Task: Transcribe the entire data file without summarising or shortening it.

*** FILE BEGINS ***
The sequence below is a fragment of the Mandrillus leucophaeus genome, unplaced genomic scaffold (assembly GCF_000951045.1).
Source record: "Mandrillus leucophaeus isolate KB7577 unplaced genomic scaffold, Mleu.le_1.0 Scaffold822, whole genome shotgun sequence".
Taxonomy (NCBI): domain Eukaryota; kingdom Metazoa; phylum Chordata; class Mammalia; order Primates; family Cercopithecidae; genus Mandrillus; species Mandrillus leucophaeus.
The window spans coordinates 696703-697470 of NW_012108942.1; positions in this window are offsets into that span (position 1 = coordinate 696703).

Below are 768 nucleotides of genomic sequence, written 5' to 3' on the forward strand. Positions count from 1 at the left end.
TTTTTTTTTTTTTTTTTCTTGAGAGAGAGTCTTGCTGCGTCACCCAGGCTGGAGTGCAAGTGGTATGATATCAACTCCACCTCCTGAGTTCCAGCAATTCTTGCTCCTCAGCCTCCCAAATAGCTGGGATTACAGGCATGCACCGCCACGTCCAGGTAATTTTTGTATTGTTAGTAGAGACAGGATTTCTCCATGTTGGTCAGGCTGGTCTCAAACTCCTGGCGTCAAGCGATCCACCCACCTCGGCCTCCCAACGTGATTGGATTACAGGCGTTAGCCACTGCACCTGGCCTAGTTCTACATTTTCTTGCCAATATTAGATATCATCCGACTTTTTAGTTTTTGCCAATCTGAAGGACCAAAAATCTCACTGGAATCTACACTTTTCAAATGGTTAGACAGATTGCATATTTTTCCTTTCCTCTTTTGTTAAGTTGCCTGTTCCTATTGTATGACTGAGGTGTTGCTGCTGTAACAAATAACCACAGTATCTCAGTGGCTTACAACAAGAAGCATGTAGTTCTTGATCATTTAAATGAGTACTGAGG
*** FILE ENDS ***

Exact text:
The sequence below is a fragment of the Mandrillus leucophaeus genome, unplaced genomic scaffold (assembly GCF_000951045.1).
Source record: "Mandrillus leucophaeus isolate KB7577 unplaced genomic scaffold, Mleu.le_1.0 Scaffold822, whole genome shotgun sequence".
Taxonomy (NCBI): domain Eukaryota; kingdom Metazoa; phylum Chordata; class Mammalia; order Primates; family Cercopithecidae; genus Mandrillus; species Mandrillus leucophaeus.
The window spans coordinates 696703-697470 of NW_012108942.1; positions in this window are offsets into that span (position 1 = coordinate 696703).

Below are 768 nucleotides of genomic sequence, written 5' to 3' on the forward strand. Positions count from 1 at the left end.
TTTTTTTTTTTTTTTTTCTTGAGAGAGAGTCTTGCTGCGTCACCCAGGCTGGAGTGCAAGTGGTATGATATCAACTCCACCTCCTGAGTTCCAGCAATTCTTGCTCCTCAGCCTCCCAAATAGCTGGGATTACAGGCATGCACCGCCACGTCCAGGTAATTTTTGTATTGTTAGTAGAGACAGGATTTCTCCATGTTGGTCAGGCTGGTCTCAAACTCCTGGCGTCAAGCGATCCACCCACCTCGGCCTCCCAACGTGATTGGATTACAGGCGTTAGCCACTGCACCTGGCCTAGTTCTACATTTTCTTGCCAATATTAGATATCATCCGACTTTTTAGTTTTTGCCAATCTGAAGGACCAAAAATCTCACTGGAATCTACACTTTTCAAATGGTTAGACAGATTGCATATTTTTCCTTTCCTCTTTTGTTAAGTTGCCTGTTCCTATTGTATGACTGAGGTGTTGCTGCTGTAACAAATAACCACAGTATCTCAGTGGCTTACAACAAGAAGCATGTAGTTCTTGATCATTTAAATGAGTACTGAGG